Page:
In 2014, the International Community Foundation (ICF), Scripps Health, and Prosalud piloted a cervical cancer screening program across Mexico. The aim of the program was to validate new technologies and ensure the 48.4 million women at risk for developing cervical cancer – the most common cancer in women aged 15-49 years old – get the preventative care they deserve. While current prevention efforts are far-reaching, screening rural and indigenous women continues to be a challenge as a result of the distance to health-care centers, awareness, and cultural norms.
Made possible by a grant from the Vodafone Americas Foundation Wireless Innovation Project, the group of diverse partners worked to increase education, awareness, and engagement with communities in the Baja, California region, where incidence remains high. Deploying the EVA System in ProSalud’s fully-equipped mobile clinic, eliminating the need for women to have to travel, pay high fees and become educated about cervical cancer prevention.
Cervical Cancer Prevention with the EVA System
Over the course of the partnership, 785 women were screened for cervical cancer with the EVA System, an FDA-cleared and CE-certified mobile colposcope, to reach vulnerable, high-risk women in underserved communities. Partner staff shared, “this was a strong and rewarding program for the community, given the outreach focus. Patients were able to start and conclude successful treatment, after referral to Pro-Health Medical Center. Providers who were trained included both medical and social service interns, who were motivated to use to the [EVA System colposcope] because of the training aspect, and engagement of the software in the device.” The ProSalud community outreach was part of an effort to include cervical cancer prevention as part of a broader reproductive health curriculum.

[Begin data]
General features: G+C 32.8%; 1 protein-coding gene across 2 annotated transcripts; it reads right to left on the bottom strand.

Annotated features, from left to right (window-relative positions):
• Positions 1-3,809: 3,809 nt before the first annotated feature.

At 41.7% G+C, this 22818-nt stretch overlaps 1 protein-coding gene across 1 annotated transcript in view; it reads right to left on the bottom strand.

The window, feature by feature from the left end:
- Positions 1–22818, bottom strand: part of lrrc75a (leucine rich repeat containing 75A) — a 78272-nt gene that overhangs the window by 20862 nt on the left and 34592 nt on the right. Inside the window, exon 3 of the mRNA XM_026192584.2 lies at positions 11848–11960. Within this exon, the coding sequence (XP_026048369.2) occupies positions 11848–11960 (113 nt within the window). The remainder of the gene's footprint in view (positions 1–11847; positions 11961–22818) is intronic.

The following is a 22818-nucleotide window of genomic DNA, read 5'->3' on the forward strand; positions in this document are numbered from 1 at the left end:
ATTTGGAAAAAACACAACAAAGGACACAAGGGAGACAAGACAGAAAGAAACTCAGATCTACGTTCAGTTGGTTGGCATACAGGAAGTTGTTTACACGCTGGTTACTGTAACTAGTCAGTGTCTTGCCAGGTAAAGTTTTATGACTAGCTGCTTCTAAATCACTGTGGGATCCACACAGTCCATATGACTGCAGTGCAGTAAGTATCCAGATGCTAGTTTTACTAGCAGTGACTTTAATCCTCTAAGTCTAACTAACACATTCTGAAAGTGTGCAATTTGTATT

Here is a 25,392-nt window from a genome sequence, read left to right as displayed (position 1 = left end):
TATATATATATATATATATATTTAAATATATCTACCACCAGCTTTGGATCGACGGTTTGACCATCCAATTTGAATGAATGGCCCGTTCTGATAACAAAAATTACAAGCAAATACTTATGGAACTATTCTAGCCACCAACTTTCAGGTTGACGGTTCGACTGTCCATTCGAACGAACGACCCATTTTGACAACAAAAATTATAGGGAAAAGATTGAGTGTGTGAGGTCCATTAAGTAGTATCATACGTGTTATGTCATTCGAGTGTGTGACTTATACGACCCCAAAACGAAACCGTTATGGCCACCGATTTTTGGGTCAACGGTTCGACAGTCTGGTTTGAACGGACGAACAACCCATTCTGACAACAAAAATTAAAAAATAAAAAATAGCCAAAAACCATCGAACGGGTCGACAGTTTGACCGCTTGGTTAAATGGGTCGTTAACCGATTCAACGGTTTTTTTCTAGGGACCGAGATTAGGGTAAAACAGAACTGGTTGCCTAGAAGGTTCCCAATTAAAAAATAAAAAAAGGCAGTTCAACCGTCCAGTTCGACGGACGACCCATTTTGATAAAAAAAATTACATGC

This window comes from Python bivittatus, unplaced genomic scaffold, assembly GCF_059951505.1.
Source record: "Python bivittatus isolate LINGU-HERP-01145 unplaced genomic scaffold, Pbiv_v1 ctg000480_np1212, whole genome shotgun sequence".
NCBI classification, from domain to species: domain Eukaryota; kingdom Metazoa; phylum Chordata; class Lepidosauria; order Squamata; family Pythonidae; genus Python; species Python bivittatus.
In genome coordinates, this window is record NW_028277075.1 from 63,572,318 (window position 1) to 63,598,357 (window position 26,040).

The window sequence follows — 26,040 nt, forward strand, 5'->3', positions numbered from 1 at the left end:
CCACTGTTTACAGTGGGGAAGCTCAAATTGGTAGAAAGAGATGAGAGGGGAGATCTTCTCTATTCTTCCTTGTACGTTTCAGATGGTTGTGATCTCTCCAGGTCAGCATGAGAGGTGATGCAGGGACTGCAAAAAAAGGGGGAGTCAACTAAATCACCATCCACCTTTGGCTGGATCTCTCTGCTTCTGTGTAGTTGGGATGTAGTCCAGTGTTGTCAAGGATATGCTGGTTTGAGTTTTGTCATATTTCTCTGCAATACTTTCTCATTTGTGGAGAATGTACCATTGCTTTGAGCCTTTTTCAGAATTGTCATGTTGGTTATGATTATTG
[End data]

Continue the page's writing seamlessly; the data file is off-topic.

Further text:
The groundwork for artificial intelligence screening outcomes
The images collected with the EVA System laid the groundwork for MobileODT’s machine-learning and artificial intelligence program that will use algorithms that help identify high-risk patients and provide decision support for any next steps or treatment in the future.
While we still have much work to do drastically reduce the 5000 deaths annually from the disease in Mexico, we know that new approaches to screening ensure no woman is left behind.